Gavin Hales's research while affiliated with University of Essex and other places

Publications (3)

Article
This paper examines the politics of mobility which surrounded the London 2012 Olympics. We provide a critical discussion of the mobility conflicts, problems and criticisms which emerged from our research with local people in the Stratford and wider Newham areas of London, where most Olympic events were located. The paper is divided into four broad...
Article
Full-text available
This article examines the diverse forms of public opposition, protest, criticism, and complaint in the United Kingdom on the staging of the 2012 Olympic and Paralympic Games in London. Our discussion draws heavily on empirical research, primarily fieldwork and interviews in East London with local residents, opposition groups, business people, polit...
Article
This paper explores the characteristics of local drugs markets through the examination of a single London borough case study. The picture that emerges in a borough not known for having a ‘drugs problem’ is of an entrenched, thriving and widespread drugs economy. Crucially, it is embedded within the local communities. Most worryingly, crack cocaine...

Citations

... One of the main realms in which political protest is most evident is sport events, where political and/or human rights movements, such as the Black Live Matters or the Climate movement find as a hub to promote their ideals during major national and/or global sporting events (Carney, 2016;Mundt et al., 2018;Galily, 2019Galily, , 2021. Specifically, the issue of sport and protest is evident before mega global sport events such as the Summer Olympic Games and the soccer World Cup, where activists have a chance of promoting their ideas to a large-scale international audience (Giulianotti et al., 2015;Lauermann, 2019). In some cases, the hosts of mega sport events have also been the target of global protest due to their policies (Qi et al., 2009;Horne, 2017). ...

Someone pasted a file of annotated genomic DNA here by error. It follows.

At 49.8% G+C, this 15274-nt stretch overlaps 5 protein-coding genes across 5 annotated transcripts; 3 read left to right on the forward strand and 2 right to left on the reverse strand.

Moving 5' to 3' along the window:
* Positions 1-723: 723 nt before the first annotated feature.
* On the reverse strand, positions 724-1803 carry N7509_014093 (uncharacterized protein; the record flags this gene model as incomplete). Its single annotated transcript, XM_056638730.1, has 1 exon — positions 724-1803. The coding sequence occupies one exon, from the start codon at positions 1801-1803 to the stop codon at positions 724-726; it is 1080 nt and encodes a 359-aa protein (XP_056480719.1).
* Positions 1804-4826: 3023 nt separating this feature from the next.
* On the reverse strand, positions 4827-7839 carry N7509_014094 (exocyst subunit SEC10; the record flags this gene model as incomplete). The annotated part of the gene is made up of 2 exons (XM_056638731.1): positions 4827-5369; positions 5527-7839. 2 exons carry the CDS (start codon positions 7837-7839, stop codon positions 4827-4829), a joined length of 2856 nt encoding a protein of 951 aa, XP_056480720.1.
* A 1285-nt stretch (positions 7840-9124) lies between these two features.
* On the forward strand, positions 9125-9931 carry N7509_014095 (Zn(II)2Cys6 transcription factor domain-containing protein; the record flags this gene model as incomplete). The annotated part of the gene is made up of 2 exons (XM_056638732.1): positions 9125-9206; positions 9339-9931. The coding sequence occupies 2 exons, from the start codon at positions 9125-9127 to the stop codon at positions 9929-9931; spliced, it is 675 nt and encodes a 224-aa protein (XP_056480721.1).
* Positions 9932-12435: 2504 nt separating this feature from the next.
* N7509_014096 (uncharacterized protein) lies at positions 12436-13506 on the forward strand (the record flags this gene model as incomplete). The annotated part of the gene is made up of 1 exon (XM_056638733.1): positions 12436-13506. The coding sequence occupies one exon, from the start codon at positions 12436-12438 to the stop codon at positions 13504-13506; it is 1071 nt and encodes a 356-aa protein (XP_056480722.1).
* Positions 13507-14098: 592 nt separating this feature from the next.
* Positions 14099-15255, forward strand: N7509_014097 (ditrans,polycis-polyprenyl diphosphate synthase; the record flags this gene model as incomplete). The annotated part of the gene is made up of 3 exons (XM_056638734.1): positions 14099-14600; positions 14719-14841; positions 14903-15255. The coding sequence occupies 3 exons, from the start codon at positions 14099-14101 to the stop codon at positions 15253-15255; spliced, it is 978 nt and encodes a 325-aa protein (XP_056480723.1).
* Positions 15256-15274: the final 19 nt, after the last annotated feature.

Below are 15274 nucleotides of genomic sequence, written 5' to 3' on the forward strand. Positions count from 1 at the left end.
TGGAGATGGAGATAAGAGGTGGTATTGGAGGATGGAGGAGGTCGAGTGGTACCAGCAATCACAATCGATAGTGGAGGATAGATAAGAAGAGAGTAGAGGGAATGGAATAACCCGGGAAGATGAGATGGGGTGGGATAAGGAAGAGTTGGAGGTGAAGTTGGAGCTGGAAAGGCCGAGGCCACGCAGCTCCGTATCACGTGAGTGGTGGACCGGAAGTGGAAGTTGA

... Specifically, it seeks to explore how and why events enable and/or produce new spatial (re)configurations when staged and how these changes influence mobility, exploration, engagement and/or consumption across host environmentswhether at an international, national, regional, city and/or community level. Events, irrespective of their size and composition, influence the way people move, explore, engage with and/or consume the urban environments that stage them (Giulianotti et al. 2015;Mhanna, Blake, and Jones 2017). They are often managed in private venues, yet are increasingly staged in public spaces like street, squares and parks (Smith 2016). ...
... This study revealed transition away from the traditional drug dealing model, characterised by 'local drugs for local people' (Harding, 2020: 40) and run by local crime families, to more dynamic models dependent upon local factors. The first new model, 'commuting' (Coomber and Moyle, 2018;Hales and Hobbs, 2010) is perhaps the most well known, with urban-based groups moving into new markets by using children from cities to transport drugs to rural areas. The ethnicity of these children reflected the ethnicity of the urban-based group, with black children from Londonbased groups, Asian children from Birmingham-based groups and white children from Liverpool or Manchester-based groups (National Crime Agency, 2017). ...